AFAICS modifying unsigned_int to be based on uint64_t instead of uint32_t will be serialization-compatible with current code (until the value exceeds 32 bits obviously).

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abitmore commented Jul 18, 2018

I mean we need to make sure all components will work after the value exceeded 32 bits; IIRC there was an issue about it, from EOS.

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jmjatlanta commented Jul 23, 2018

I am just thinking about the serialization issue. To test:

  1. Old code serialized an unsigned_int
  2. New code reads it in correctly
  3. New code serializes it, and passes it to old code
  4. Old code reads it.

My question is where are the places that use serialization? Persisting to disk and p2p are what come to mind. Any others? I may be able to create a test if everyone thinks it is worthwhile.

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abitmore commented Jul 23, 2018

@jmjatlanta the test case in bitshares/bitshares-fc#64 explains. We can make 2 test cases, one for numbers less than 32 bit and the other for numbers greater than 32 bit, both old and new code should pass the former, but only new code will pass the latter.

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jmjatlanta commented Jul 24, 2018

I'm just thinking of the un-serialization of a 32-bit value by a peer running old code, where the stream was serialized by a machine running new code. So during the unpack of this value, will the old code do the right thing?

I'm not saying it is broken. I just want to provide a scenario that may not have been tested for. I think the only way to test that is to pack() with the new code and unpack() with the old code (where unsigned_int has a different definition).

As I have not gone through the particulars of pack and unpack, I may be thinking of a problem that simply does not exist.

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abitmore commented Jul 25, 2018

Technically it's correct, but practically we won't have both the old code and the new code in the code base. So the test cases should be some inputs and expected outputs. Sure we need to test both pack and unpack.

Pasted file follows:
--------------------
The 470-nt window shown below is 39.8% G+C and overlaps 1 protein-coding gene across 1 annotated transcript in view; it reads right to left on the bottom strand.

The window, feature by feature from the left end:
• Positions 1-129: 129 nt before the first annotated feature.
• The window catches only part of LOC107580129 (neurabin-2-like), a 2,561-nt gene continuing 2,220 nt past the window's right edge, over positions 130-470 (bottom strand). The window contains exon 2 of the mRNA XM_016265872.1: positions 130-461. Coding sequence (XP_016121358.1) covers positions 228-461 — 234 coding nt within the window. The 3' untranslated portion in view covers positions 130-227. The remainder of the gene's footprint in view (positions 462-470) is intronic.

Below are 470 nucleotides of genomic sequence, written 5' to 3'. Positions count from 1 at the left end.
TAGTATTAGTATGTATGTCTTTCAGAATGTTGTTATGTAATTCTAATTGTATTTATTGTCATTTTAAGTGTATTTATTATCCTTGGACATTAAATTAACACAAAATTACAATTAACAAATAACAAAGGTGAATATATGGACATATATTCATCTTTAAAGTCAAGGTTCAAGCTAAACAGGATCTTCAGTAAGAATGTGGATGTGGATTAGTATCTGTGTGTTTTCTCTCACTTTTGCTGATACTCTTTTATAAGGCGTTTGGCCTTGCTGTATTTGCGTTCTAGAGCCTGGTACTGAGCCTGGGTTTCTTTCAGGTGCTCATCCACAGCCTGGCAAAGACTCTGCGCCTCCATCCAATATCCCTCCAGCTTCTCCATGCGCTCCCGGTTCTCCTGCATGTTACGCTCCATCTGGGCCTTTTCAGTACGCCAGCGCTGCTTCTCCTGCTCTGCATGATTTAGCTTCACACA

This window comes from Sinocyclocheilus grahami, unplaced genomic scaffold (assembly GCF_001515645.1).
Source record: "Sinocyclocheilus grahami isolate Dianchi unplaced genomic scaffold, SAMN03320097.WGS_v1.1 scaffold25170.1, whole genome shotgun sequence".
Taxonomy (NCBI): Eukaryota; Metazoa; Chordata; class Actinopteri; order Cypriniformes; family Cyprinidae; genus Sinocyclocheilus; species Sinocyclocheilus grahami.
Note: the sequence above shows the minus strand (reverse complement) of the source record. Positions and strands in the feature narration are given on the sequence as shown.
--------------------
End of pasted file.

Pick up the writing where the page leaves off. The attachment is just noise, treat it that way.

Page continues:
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jmjatlanta commented Jul 25, 2018

Okay. Thank you for the clarification @abitmore . I assumed we used this serialization for p2p as well.

@abitmore abitmore added this to To Do in Feature Release (201808) via automation Jul 30, 2018

@abitmore abitmore removed this from Unassigned - Protocol Upgrades in Project Backlog Jul 30, 2018

@abitmore abitmore moved this from To Do to In Development in Feature Release (201808) Jul 30, 2018

@abitmore abitmore removed this from In Development in Feature Release (201808) Jul 30, 2018

@abitmore abitmore added this to To do in Feature release (201810) via automation Jul 30, 2018

@abitmore abitmore moved this from To do to In progress in Feature release (201810) Jul 30, 2018

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abitmore commented Jul 30, 2018

Technically this is a consensus-changing issue, but practically we won't hit the edge in the soon future, so I moved it to a feature release.

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abitmore commented Aug 23, 2018

Fixed by #1267.

@abitmore abitmore closed this Aug 23, 2018

Feature release (201810) automation moved this from In progress to Done Aug 23, 2018

@pmconrad pmconrad referenced this issue Aug 23, 2018

Merged

unsigned_int unpacking #1267